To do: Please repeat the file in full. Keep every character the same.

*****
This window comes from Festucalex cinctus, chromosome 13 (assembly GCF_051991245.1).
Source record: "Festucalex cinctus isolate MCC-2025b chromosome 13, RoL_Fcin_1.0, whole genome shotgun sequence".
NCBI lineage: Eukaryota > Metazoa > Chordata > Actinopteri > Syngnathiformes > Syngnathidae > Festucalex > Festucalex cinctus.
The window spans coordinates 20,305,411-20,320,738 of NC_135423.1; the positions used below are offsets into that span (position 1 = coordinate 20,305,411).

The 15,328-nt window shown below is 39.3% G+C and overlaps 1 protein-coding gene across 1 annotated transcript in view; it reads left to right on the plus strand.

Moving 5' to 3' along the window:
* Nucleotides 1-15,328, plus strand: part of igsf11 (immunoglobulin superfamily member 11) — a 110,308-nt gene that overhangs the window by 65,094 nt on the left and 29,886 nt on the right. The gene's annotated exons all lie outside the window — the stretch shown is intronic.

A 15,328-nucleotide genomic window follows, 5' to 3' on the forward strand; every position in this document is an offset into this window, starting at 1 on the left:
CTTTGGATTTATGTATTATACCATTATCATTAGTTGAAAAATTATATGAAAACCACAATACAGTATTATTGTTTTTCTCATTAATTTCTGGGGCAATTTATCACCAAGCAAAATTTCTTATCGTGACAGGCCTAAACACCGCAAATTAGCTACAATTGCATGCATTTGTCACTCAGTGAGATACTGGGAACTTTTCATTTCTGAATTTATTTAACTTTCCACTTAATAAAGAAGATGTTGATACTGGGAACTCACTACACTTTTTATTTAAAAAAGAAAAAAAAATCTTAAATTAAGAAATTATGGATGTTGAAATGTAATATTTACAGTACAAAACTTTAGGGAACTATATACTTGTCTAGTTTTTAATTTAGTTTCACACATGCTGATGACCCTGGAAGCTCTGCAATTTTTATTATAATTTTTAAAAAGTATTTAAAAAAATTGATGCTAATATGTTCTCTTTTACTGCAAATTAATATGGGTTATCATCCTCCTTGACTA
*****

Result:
This window comes from Festucalex cinctus, chromosome 13 (assembly GCF_051991245.1).
Source record: "Festucalex cinctus isolate MCC-2025b chromosome 13, RoL_Fcin_1.0, whole genome shotgun sequence".
NCBI lineage: Eukaryota > Metazoa > Chordata > Actinopteri > Syngnathiformes > Syngnathidae > Festucalex > Festucalex cinctus.
The window spans coordinates 20,305,411-20,320,738 of NC_135423.1; the positions used below are offsets into that span (position 1 = coordinate 20,305,411).

The 15,328-nt window shown below is 39.3% G+C and overlaps 1 protein-coding gene across 1 annotated transcript in view; it reads left to right on the plus strand.

Moving 5' to 3' along the window:
* Nucleotides 1-15,328, plus strand: part of igsf11 (immunoglobulin superfamily member 11) — a 110,308-nt gene that overhangs the window by 65,094 nt on the left and 29,886 nt on the right. The gene's annotated exons all lie outside the window — the stretch shown is intronic.

A 15,328-nucleotide genomic window follows, 5' to 3' on the forward strand; every position in this document is an offset into this window, starting at 1 on the left:
CTTTGGATTTATGTATTATACCATTATCATTAGTTGAAAAATTATATGAAAACCACAATACAGTATTATTGTTTTTCTCATTAATTTCTGGGGCAATTTATCACCAAGCAAAATTTCTTATCGTGACAGGCCTAAACACCGCAAATTAGCTACAATTGCATGCATTTGTCACTCAGTGAGATACTGGGAACTTTTCATTTCTGAATTTATTTAACTTTCCACTTAATAAAGAAGATGTTGATACTGGGAACTCACTACACTTTTTATTTAAAAAAGAAAAAAAAATCTTAAATTAAGAAATTATGGATGTTGAAATGTAATATTTACAGTACAAAACTTTAGGGAACTATATACTTGTCTAGTTTTTAATTTAGTTTCACACATGCTGATGACCCTGGAAGCTCTGCAATTTTTATTATAATTTTTAAAAAGTATTTAAAAAAATTGATGCTAATATGTTCTCTTTTACTGCAAATTAATATGGGTTATCATCCTCCTTGACTA